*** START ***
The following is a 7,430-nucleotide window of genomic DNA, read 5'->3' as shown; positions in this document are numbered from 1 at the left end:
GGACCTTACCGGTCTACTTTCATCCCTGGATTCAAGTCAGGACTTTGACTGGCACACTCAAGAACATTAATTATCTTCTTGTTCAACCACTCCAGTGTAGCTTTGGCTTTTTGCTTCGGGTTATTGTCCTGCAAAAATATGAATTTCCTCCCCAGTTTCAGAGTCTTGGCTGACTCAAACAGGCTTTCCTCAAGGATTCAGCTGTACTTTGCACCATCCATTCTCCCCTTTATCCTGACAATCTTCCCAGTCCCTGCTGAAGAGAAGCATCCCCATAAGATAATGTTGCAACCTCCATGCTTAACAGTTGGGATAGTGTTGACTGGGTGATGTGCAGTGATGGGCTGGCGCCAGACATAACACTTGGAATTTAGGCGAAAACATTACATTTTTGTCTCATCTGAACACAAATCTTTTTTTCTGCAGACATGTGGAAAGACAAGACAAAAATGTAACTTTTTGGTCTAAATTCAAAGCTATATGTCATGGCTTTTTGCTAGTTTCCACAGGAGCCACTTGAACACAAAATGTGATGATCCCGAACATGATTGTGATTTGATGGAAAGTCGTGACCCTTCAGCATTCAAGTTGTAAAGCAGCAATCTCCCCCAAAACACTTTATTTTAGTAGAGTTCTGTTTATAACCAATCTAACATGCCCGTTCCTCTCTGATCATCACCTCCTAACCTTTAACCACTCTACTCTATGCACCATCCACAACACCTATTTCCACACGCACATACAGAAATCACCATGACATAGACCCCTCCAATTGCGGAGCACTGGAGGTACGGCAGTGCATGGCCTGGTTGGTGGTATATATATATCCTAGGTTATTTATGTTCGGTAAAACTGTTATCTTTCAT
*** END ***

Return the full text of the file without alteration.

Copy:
The following is a 7,430-nucleotide window of genomic DNA, read 5'->3' as shown; positions in this document are numbered from 1 at the left end:
GGACCTTACCGGTCTACTTTCATCCCTGGATTCAAGTCAGGACTTTGACTGGCACACTCAAGAACATTAATTATCTTCTTGTTCAACCACTCCAGTGTAGCTTTGGCTTTTTGCTTCGGGTTATTGTCCTGCAAAAATATGAATTTCCTCCCCAGTTTCAGAGTCTTGGCTGACTCAAACAGGCTTTCCTCAAGGATTCAGCTGTACTTTGCACCATCCATTCTCCCCTTTATCCTGACAATCTTCCCAGTCCCTGCTGAAGAGAAGCATCCCCATAAGATAATGTTGCAACCTCCATGCTTAACAGTTGGGATAGTGTTGACTGGGTGATGTGCAGTGATGGGCTGGCGCCAGACATAACACTTGGAATTTAGGCGAAAACATTACATTTTTGTCTCATCTGAACACAAATCTTTTTTTCTGCAGACATGTGGAAAGACAAGACAAAAATGTAACTTTTTGGTCTAAATTCAAAGCTATATGTCATGGCTTTTTGCTAGTTTCCACAGGAGCCACTTGAACACAAAATGTGATGATCCCGAACATGATTGTGATTTGATGGAAAGTCGTGACCCTTCAGCATTCAAGTTGTAAAGCAGCAATCTCCCCCAAAACACTTTATTTTAGTAGAGTTCTGTTTATAACCAATCTAACATGCCCGTTCCTCTCTGATCATCACCTCCTAACCTTTAACCACTCTACTCTATGCACCATCCACAACACCTATTTCCACACGCACATACAGAAATCACCATGACATAGACCCCTCCAATTGCGGAGCACTGGAGGTACGGCAGTGCATGGCCTGGTTGGTGGTATATATATATCCTAGGTTATTTATGTTCGGTAAAACTGTTATCTTTCAT